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Morning links: ‘Woe is literature’ edition
July 7, 2015 | 10:52 am

ErnestHemingwayIt's a dark time day for us booklovers, especially the U.S. variety. Noting the many high-lit imports that inspired high-brow movies and TV shows here in the States, the Atlantic asks: "Is American literature too Too Dark for TV?" The subhead warns: "The executive producer of Masterpiece Theater says Jane Austen works a lot better on screen than Hemingway does." Atlantic pop critic Spencer Kornhaber's post then asserts: "While an fan of the American canon might bristle at those comments, consider the history of literary adaptations. Whereas English Literature 101 authors like Shakespeare and Jane Austen have inspired a host of well-loved movies and TV shows, often, when talking...

Furor over Amazon review policy probably signifies nothing
July 4, 2015 | 11:58 am

I love the smell of manufactured outrage in the morning. As posted on her blog and recounted in a Gizmodo story, writer and blogger Imy Santiago bought an independent novel, read it, and tried to post a review of it to Amazon. But Amazon rejected her review, and held firm on the rejection through two rounds of appeals. Amazon said that they had looked at Santiago’s account activity and from it determined Santiago actually personally knew the author of the novel she was trying to review. Hence, Amazon rejected the review on the grounds that there could be a...

Sad Puppies supporters, opponents respectively call for boycott, buying of Tor books
June 19, 2015 | 2:34 pm

Depending on your point of view, today is the day you may either want to stop buying books from Tor, or go out and buy some extra to show your support. Sad Puppies supporter Peter Grant and Rabid Puppies founder Theodore “Vox Day” Beale are calling for a boycott of Tor Books because they have not taken sufficient action concerning either the Irene Gallo controversy or other disparaging remarks made by Patrick Nielsen Hayden, Teresa Nielsen Hayden, Moshe Feder, and John Scalzi. Taking Grant at his word, he has more reason than most to be outraged by Gallo’s referral...

A fine, fine spine design
June 12, 2015 | 10:38 am

Brilliant Book Design - ImgurApropos of the discussion about e-books and spines a few days ago, this post on imgur.com displays a hardcover book spine design that’s nothing short of brilliant. The book is, of course, Gibbon’s The History of the Decline and Fall of the Roman Empire, a controversial treatise in its day and of course now in the public domain everywhere (and hence available as e-books). It’s doubtful that any possible cover design for the e-books could beat this spine design, however. It also engendered an amusing anecdote that I often like to reflect upon in today’s world of rapid...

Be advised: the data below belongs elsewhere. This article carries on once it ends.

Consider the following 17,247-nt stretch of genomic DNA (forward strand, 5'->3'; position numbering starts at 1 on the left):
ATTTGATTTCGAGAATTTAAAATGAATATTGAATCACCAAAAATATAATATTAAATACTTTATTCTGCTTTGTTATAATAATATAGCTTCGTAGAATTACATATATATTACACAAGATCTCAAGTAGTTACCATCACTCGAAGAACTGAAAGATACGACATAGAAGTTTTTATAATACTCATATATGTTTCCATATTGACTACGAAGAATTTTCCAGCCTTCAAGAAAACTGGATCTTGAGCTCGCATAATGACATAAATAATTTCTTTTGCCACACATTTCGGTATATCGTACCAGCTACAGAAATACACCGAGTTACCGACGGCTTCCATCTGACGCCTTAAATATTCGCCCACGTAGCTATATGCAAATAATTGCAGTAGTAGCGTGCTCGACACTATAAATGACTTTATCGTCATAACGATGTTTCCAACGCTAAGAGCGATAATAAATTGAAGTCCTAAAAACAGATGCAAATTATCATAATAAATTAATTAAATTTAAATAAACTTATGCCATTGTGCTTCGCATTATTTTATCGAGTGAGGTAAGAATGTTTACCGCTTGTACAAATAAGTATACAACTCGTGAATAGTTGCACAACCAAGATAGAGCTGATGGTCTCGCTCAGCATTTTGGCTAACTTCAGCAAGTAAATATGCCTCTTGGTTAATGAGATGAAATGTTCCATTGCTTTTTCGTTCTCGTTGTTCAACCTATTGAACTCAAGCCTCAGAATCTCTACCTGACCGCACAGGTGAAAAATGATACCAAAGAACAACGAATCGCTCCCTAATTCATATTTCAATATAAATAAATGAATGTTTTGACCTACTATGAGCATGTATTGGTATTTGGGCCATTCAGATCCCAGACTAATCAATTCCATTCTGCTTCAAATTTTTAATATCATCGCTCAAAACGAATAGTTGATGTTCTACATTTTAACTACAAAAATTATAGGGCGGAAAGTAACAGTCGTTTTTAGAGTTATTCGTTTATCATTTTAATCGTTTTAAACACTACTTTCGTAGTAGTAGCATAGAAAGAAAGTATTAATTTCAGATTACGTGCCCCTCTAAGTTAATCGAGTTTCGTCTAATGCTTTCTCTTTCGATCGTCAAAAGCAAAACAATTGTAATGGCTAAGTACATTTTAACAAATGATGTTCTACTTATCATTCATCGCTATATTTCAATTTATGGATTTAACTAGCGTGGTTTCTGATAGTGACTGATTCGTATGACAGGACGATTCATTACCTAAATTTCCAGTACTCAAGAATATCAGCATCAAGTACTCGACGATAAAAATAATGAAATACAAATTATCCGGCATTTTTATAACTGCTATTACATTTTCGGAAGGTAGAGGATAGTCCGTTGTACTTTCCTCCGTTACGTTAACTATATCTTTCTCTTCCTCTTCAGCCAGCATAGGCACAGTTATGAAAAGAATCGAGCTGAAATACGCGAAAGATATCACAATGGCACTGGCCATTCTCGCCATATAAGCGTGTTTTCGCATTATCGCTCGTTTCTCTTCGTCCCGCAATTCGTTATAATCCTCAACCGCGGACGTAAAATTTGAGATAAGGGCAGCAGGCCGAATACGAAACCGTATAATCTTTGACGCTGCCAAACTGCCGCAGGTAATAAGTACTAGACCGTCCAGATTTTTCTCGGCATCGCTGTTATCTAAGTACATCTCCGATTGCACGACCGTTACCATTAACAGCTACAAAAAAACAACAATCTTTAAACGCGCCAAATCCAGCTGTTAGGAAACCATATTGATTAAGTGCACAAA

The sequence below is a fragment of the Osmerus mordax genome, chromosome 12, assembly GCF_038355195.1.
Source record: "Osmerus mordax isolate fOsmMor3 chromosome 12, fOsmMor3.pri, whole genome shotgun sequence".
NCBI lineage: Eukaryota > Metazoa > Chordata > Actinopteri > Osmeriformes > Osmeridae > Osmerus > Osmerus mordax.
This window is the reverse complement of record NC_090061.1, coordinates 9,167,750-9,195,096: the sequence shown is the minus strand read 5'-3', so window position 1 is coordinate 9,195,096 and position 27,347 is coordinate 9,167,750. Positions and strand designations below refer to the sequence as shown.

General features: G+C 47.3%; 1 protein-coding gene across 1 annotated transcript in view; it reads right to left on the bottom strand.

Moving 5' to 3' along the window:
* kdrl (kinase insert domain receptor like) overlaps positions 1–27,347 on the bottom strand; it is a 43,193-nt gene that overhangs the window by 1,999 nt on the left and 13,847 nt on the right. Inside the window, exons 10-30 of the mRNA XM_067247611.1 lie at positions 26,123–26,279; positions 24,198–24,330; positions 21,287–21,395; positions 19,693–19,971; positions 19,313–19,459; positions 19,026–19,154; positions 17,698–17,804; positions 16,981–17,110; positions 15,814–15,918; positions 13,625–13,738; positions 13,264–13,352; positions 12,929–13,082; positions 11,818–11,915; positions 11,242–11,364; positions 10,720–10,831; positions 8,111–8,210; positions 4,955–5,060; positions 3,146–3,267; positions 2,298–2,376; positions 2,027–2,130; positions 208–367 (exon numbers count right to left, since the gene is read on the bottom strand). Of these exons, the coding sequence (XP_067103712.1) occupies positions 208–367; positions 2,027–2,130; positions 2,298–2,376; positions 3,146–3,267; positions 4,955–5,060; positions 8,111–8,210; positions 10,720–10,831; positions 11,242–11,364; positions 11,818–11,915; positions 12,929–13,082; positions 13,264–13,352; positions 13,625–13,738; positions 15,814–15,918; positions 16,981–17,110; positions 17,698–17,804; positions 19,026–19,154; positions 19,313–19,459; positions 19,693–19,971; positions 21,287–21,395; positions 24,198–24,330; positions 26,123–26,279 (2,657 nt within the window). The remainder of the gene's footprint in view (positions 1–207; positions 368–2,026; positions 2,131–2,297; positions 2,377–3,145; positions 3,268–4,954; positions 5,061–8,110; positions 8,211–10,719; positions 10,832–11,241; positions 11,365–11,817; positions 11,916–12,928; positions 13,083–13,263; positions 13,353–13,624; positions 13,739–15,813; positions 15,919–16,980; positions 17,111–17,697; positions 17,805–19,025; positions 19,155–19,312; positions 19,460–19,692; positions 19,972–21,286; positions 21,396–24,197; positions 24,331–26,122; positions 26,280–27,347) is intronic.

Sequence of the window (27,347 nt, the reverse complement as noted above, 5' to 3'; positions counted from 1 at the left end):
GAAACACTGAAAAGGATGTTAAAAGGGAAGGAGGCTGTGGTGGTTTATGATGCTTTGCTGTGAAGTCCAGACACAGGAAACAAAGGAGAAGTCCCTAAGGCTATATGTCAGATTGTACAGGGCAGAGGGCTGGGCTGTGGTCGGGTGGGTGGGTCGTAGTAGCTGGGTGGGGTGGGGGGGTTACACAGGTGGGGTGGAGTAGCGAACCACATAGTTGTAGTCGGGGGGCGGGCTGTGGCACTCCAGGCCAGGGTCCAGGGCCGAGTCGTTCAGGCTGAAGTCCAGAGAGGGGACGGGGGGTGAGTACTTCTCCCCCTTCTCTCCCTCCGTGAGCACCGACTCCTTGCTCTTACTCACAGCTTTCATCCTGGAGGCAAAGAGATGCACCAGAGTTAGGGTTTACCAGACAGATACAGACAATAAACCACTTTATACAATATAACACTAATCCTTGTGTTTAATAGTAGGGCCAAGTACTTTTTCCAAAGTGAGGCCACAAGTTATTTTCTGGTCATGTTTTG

Kristine Kathryn Rusch on the SF generation gap
June 12, 2015 | 8:30 am

Kristine Kathryn Rusch is compiling an anthology for Baen of classic SF stories by women, and as part of the project has started a website about women in science fiction. Along the way, one of her readers wrote to her about Andre Norton, bringing up an important point—over the last couple decades of the 20th century, the availability of classic SF writers (and, for that matter, classic writers of other genres) to the general public plummeted. In this blog post, Rusch examines the reasons why. The post is long, but makes some great reading. To summarize: In the late...

Sir Winston Churchill official biography for free: Act now!
April 10, 2015 | 9:25 am

This is a strictly time-limited opportunity I noticed, so run, do not walk, to the RosettaBooks website or the Kindle Store to pick up, absolutely free, "The 8-Volume Official Biography of Sir Winston Churchill, written by Randolph Churchill & Martin Gilbert." These are available until April 11th, so now is definitely the time to act. And yes, normally I wouldn't do a blatant plug, but in this case we're talking a totally free offer, about one of the greatest historical figures of the previous century, and one of the greatest warriors against totalitarianism of all time. The publisher's blurb reads: In the definitive...

Another Argument in Favour of ‘Print Books Will Never Die’
April 8, 2015 | 2:25 pm

214px-One_Made_itI saw several posts this morning which linked to the adult colouring books story I had in the Morning Links a few days ago. I was amused to see this story go so viral, in part because I have been enjoying a revival in my art skills this year and have used some of these books. But I also find it interesting when such stories make the news because I feel like a lot of the book rhetoric these days is about how print is over, eBooks for the win, and nobody will ever need paper. This, to me, is a...

A lucky Robert Aickman find: The Fourth Fontana Book of Great Ghost Stories
April 3, 2015 | 4:16 pm

Aickman FontanaBudapest isn't necessarily the place where you expect to find a Robert Aickman gem, but lucky me: while browsing for English book for my daughters, I came across a copy of The Fourth Fontana Book of Great Ghost Stories, selected and with an introduction by the great modern English master of the strange tale. Aickman "edited the first eight volumes of the Fontana Book of Great Ghost Stories between 1964 and 1972," as per Wikipedia, and "also supplied an introduction for every volume except the sixth." The series is therefore a hugely valuable reference for his aesthetic and his own views of his craft...

Before They Become Movies: 8 Books to Read Right Now
April 1, 2015 | 10:25 am